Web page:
Why is the People and Nature Lab So Important?
Why is this needed?
Ecology is no longer a luxury or an add on. It is now at the core of our economy, health and wellbeing as people and as a planet. Environmental risks such as climate action failure, biodiversity loss, and natural resource crises are perceived by world leaders as the top long-term global risks (World Economic Forum). The United Nations Sustainable Development Agenda recognises the links between the environment and human health and wellbeing, and achieving the “Global Goals” is an important driver for governments and businesses worldwide.
Public awareness of climate change, biodiversity loss, and ecosystem degradation is also increasing, and people all over the world are demanding solutions. But how do we do this? How do we make ecological thinking and consideration of the ecosystems in which we live intrinsic to our lives and everything we do from designing cities to thinking about a new bathroom to our choice of transport?
Applying these tools to the ecological crisis requires crossing disciplinary boundaries, collaborating with public and private bodies, and ensuring social and environmental equity by working directly with the public. It also requires combining skillsets from different disciplines, e.g. big data analytics, ecology, stakeholder management, public health, and urban planning.
The People and Nature Lab is a hub where this knowledge and expertise are developed, enabling society to answer the biggest nexus problems we currently face.
What We Do
The People and Nature Lab takes nearly two centuries of ground-breaking work in the fundamentals of biosciences at UCL and applies it to solving global challenges related to biodiversity and the environment. We do this through cutting edge research, teaching and living experiments at Queen Elizabeth Olympic Park.
Our work fits within four closely connected themes:
- Quantitative ecology
- Human health and wellbeing
- The application of citizen science, and the study of the systems that support it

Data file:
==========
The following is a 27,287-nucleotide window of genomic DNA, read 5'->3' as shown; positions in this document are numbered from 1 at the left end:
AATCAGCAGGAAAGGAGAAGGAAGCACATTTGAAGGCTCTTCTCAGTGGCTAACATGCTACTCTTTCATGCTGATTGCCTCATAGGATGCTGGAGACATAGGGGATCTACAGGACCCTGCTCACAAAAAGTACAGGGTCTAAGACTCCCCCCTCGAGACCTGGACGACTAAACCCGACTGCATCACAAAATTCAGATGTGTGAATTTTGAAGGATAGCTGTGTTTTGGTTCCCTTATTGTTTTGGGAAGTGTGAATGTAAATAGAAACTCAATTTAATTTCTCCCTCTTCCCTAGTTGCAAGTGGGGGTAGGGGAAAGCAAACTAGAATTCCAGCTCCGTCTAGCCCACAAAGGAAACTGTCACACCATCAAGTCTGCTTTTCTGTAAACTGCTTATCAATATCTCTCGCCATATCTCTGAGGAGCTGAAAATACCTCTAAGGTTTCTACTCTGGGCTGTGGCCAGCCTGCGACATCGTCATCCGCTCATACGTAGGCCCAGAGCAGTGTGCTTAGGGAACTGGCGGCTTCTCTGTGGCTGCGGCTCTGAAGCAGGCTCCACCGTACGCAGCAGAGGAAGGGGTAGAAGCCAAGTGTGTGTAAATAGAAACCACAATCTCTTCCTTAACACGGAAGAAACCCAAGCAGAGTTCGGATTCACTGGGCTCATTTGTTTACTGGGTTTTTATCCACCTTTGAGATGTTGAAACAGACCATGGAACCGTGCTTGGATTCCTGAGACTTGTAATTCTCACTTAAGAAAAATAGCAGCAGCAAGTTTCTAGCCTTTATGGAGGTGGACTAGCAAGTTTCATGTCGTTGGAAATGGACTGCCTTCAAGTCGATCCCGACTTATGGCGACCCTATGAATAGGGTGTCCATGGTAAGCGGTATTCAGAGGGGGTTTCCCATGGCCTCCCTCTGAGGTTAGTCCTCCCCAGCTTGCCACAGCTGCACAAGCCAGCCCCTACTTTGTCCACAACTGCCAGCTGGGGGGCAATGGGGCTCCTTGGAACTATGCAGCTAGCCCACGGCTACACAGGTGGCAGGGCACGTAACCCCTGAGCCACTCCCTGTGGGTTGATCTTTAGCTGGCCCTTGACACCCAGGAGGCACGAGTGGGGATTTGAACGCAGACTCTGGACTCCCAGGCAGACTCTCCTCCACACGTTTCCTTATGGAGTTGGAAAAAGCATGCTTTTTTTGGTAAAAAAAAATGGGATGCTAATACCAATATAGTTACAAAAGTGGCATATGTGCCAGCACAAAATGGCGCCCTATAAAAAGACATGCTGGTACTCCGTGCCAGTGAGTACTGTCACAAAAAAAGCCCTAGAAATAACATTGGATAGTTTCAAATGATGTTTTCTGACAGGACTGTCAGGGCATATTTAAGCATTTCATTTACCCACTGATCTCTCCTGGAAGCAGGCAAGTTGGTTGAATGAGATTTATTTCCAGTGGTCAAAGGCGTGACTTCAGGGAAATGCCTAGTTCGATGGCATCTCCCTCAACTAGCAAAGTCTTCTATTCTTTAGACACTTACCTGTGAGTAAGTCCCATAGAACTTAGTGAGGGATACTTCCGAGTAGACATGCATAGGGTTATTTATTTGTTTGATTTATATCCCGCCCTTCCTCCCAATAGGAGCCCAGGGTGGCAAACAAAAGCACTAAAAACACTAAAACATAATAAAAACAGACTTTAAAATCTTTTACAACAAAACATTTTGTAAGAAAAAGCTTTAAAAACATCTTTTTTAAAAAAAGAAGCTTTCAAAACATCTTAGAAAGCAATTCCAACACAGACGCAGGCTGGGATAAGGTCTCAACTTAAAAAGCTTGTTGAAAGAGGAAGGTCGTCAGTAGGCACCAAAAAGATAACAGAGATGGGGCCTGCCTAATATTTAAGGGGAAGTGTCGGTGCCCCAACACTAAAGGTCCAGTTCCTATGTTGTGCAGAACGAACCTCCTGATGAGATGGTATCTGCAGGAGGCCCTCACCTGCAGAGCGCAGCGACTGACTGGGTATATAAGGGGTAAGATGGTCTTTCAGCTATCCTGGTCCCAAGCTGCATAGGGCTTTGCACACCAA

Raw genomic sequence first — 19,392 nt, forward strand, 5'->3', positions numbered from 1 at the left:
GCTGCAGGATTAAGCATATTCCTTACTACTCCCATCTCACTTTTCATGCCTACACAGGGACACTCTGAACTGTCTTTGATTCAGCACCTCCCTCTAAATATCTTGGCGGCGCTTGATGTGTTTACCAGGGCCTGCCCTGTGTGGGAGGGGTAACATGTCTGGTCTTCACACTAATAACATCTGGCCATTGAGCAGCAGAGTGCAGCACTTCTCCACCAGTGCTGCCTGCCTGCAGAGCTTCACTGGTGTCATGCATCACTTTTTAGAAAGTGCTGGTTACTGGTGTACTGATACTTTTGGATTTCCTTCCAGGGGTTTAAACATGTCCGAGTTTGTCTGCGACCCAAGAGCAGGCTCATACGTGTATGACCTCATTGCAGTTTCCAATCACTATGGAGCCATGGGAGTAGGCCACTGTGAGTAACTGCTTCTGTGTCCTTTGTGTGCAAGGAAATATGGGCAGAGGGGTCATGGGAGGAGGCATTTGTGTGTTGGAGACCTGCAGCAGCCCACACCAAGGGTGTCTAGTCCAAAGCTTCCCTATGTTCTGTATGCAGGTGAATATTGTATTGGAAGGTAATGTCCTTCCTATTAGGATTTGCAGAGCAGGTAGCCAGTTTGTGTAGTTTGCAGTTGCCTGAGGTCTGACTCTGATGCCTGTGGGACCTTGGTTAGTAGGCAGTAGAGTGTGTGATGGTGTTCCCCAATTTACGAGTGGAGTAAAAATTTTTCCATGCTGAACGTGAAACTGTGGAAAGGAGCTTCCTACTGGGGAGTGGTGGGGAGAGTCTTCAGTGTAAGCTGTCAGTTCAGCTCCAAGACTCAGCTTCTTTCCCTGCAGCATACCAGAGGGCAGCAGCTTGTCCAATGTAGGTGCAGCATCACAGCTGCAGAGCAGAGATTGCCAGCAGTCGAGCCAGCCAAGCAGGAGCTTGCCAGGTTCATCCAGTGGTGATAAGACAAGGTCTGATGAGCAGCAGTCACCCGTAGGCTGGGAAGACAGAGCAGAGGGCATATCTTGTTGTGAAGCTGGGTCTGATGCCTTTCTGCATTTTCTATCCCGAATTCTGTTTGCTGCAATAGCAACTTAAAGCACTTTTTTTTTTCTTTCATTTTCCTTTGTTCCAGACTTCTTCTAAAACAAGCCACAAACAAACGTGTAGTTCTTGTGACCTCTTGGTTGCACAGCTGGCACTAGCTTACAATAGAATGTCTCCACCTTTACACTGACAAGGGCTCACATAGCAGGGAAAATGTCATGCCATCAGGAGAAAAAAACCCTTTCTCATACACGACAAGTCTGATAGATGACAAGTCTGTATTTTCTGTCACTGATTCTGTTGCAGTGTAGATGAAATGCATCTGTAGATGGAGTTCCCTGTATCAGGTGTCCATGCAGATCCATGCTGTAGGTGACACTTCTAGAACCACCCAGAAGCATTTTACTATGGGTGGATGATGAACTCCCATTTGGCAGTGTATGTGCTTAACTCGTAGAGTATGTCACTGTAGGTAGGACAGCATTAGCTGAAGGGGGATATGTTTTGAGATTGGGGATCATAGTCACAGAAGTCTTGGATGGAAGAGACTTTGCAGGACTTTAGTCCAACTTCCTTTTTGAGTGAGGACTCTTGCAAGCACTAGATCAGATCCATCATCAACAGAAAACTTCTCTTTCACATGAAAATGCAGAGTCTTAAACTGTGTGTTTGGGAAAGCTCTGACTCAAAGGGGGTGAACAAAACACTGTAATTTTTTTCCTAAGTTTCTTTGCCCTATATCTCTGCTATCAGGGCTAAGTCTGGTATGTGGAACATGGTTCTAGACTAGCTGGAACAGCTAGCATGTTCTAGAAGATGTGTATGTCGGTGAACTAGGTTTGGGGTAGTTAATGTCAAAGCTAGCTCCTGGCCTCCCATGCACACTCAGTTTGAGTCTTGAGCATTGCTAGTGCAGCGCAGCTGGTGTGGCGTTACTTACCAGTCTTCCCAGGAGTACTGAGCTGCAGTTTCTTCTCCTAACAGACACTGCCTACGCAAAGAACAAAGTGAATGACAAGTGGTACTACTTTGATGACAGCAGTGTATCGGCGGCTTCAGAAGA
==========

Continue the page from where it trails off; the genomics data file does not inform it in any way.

- Urban planning and development
Researchers in the People and Nature Lab work across all these themes. You can read about our research in more detail here.
Students studying on our taught programmes (MSc Ecology and Data Science; MSc Citizen Science) actively engage in our research. Academic staff - including research staff and PhD students - are involved in all of our teaching. By working together in this way, researchers and students co-produce the knowledge and expertise that we need to tackle the complex global human and environmental challenges that define the modern age.
What makes the People and Nature Lab Unique?
The strength of the People and Nature lab lies in the sum of its parts.
Since its founding in 1826, UCL has been home to key figures in nature conservation including John Lindley, Robert Grant, Francis Oliver, Arthur Tansley, Edward Salisbury and most recently Georgina Mace. UCL’s latest incarnation in ecology and the environment is the Centre for Biodiversity and Environment Research (CBER), established in 2013. CBER’s ground-breaking research in biodiversity and the environment is regularly featured in the world’s leading scientific journals, used by policy makers, and highlighted by the media.
At the People and Nature Lab, we bring together in one place academics from the Biological Sciences department ranked first in Europe; the eight ranked Life Sciences Faculty globally; the first institution in the world for architecture/built environment; and the sixth in the world for computer science research.
From these we draw expertise from a world leading research on biodiversity and climate change (CBER), and a global leader in Artificial Intelligence research (UCL Centre for AI). We additionally partner with leading researchers in industry from organisations including the Natural History Museum and the Zoological Society of London, ensuring that the work we do is relevant and applied.
The combination of the lab’s breadth of expertise across disciplines; its setting within UCL East; the ‘living lab’ of the Queen Elizabeth Olympic Park; and the scale of London’s investment in sustainability creates a unique opportunity to explore the interdependencies between modern society and the environment we inhabit.